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In an assuming location behind a Filipino market off of TV Highway lies this Hawaiian plate lunch spot. The menu is straightforward: Choose from three sizes of plates, with one or two proteins and a few sides depending on size. The move here is the surf and turf, with crispy fried shrimp and impeccably seared pieces of medium rare steak, along with classic sides like mac salad, kimchi, rice, or french fries.

Decarli restaurant

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Now that Decarli has moved out of the car-free dining hotbed of Old Town Beaverton and over to Hall Road, folks looking for creamy risotto and crispy bruschetta might actually have a shot at getting a table there without reserving days ahead. Although this is a premier spot for pizza and pasta, alongside other upscale offerings, it’s the cioppino that is the must-have: a steamy-rich bowl of West Coast seafood stew, best sopped up with the accompanying slab of rustic bread.

A bowl of seafood stew is seen in a bowl along with bread at Decarli in Beaverton.
Cioppino at Decarli.
Ron Scott/Eater Portland

The Westgate Bourbon Bar & Taphouse

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Home to one of the largest whisky selections in town, The Westgate also has a massive taplist of outstanding West Coast beer, along with a tight and well-crafted food menu. The chef burgers here are a standout, topped with everything from capicola to pineapple. It also features a beautiful billiard room and a good-sized bottle shop filled with beers from all over Oregon.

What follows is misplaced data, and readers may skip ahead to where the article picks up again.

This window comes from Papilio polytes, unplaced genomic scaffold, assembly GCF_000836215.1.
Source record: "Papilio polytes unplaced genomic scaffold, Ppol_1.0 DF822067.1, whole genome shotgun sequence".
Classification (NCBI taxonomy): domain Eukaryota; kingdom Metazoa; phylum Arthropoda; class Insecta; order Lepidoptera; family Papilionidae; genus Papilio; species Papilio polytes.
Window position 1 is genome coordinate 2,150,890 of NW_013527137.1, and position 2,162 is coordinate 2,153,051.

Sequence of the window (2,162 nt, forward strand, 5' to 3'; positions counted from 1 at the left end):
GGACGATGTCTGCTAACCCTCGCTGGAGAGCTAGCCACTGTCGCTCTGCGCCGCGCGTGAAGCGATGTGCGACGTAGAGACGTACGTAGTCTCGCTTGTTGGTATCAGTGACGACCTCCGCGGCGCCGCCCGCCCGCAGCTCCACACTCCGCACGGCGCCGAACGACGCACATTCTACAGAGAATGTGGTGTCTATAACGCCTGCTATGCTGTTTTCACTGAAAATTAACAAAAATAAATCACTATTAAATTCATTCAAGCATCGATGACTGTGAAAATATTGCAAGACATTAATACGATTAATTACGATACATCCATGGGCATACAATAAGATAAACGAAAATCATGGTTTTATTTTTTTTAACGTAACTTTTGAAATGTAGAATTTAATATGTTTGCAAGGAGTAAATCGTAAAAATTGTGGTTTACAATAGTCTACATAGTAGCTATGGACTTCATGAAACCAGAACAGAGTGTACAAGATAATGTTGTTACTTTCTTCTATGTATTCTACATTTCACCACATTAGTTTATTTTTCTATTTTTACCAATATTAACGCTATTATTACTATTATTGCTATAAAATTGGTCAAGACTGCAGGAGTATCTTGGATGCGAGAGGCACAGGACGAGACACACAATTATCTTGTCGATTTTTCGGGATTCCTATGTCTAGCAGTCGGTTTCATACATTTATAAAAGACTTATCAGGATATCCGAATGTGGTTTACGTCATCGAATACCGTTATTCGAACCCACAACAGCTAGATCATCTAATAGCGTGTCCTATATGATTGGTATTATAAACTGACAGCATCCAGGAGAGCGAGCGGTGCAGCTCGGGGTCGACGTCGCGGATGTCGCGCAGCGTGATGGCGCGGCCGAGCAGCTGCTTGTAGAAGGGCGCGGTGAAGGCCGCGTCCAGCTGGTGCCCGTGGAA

A hamburger and fries are shown on a white plate.
The Spicy Situation from the Westgate.
Ron Scott/Eater Portland

Happy Lamb Hotpot

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Sharing the same strip mall that used to house Jin Wah (r.i.p.), Happy Lamb Hotpot is the first Oregon outpost of a Chinese hot pot chain. The restaurant is big — 210-seat big — and modern. Diners can go à la carte or all-you-can-eat, and just need to fill out a card with what they want to dip into the bubbling broth. The yin-yang soup base is exemplary, with one side chili-oil-fiery, the other mild and milky, spiked with goji berries and jujubes.